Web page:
Based in San Francisco, ContextLogic (NASDAQ:WISH) ships out cheap products to consumers who buy them online. Speaking of cheap, WISH stock is low-priced, but don’t get stuck in a value trap. There’s not much value to speak of here, as WISH stock could actually get much cheaper.
At first glance, ContextLogic’s business model might sound reasonable. After all, e-commerce is big business. Additionally, cheap products should be in demand during times of high inflation.
It all might seem logical, but as they say, the data doesn’t lie. There’s a huge gulf between theory and practice as ContextLogic’s concept hasn’t translated into revenue growth. Worse yet, the company remains unprofitable and appears to have a dwindling capital position.
What’s Happening with WISH Stock?
Back in late January of 2021, WISH stock made wishes come true as it spiked to $30. All hopes of a sustained rally were soon dashed, however, as the ContextLogic share price embarked on a prolonged journey toward $1.
There were brief share-price rallies along the way. Occasionally, people would refer to ContextLogic as having meme-stock potential. For the long term, though, investors should think about owning a stake in a company and not just dream of memes.
WISH stock hasn’t reached $1 quite yet, but it seems to be heading in that direction. If the stock does fall below $1 and stays there for a prolonged period of time, don’t be surprised if the Nasdaq exchange issues a warning to ContextLogic and possibly even a delisting threat.
Why have ContextLogic’s investors been subjected to such distress? Mainly, it’s because shoppers don’t just want low prices. They also want decent quality. Unfortunately, ContextLogic has a reputation for compromising on product quality. As we’ve pointed out previously, an investigation by French regulators found that 45% of toys ordered from Wish were determined to be dangerous. Moreover, 95% of electronics sold on the Wish platform failed to meet European standards and 62% of jewelry items ordered off Wish were considered dangerous.
Improving, but Still Not Good
In ContextLogic’s case, a flawed business model isn’t likely to produce encouraging financial results. Thus, we come upon the company’s first-quarter (Q1) 2022 results, which tout “improvements” that are worrisome.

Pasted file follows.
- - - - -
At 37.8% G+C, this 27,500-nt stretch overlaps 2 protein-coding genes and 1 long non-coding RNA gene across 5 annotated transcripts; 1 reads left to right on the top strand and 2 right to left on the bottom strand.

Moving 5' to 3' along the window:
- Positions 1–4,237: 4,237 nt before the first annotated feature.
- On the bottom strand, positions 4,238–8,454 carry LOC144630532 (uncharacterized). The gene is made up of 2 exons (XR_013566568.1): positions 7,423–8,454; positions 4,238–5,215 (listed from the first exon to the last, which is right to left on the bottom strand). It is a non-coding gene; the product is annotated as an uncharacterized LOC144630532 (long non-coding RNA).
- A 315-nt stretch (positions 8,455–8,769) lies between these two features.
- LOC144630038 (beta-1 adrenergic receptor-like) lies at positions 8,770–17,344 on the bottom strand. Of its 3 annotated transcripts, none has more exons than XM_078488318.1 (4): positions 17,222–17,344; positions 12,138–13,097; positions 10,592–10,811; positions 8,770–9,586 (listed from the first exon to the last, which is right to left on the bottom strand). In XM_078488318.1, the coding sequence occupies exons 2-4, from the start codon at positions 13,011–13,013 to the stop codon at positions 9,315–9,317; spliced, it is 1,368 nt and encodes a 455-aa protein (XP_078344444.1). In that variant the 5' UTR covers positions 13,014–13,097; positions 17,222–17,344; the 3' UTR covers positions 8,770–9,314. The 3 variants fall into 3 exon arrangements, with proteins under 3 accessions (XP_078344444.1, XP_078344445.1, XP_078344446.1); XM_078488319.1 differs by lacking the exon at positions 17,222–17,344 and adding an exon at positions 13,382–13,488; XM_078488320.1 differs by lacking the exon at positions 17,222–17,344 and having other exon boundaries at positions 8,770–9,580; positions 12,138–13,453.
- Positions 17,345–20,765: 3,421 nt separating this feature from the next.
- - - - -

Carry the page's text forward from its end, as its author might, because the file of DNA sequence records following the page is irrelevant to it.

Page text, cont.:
When it came to year-over-year revenue results, ContentLogic didn’t demonstrate any improvement at all. In Q1 2022, the company’s Logistics revenues were down 65%, Product Boost revenues were down 72%, Core Marketplace revenues (ContextLogic’s bread and butter) were down a whopping 81% and total revenues were down 76%.
Meanwhile, two metrics that demonstrated “improvement” were ContextLogic’s adjusted EBITDA, which showed a loss of $40 million, and the company’s net earnings loss of $60 million. In other words, ContextLogic is still unprofitable.
Regarding the company’s capital position, ContextLogic’s Q1 2022 cash flows from operating activities were negative $146 million and free cash flow was negative $148 million. Furthermore, ContextLogic’s cash and cash equivalents declined from around $1 billion as of Dec. 31, 2021, to $760 million as of Mar. 31, 2022.
What You Can Do Now
It would be disastrous for WISH stock to break below the crucial $1 level. Yet, this almost seems like an inevitable outcome. Judging by multiple financial metrics, ContextLogic’s business is failing.
This just goes to show that not all e-commerce companies are worth your investment capital. So, don’t succumb to fantasies about ContextLogic rewarding its loyal shareholders. The reality is that not all wishes are destined to come true.
ContextLogic currently scores a grade of “F” in my Portfolio Grader.
On the date of publication, neither Louis Navellier nor the InvestorPlace Research Staff member primarily responsible for this article held (either directly or indirectly) any positions in the securities mentioned in this article.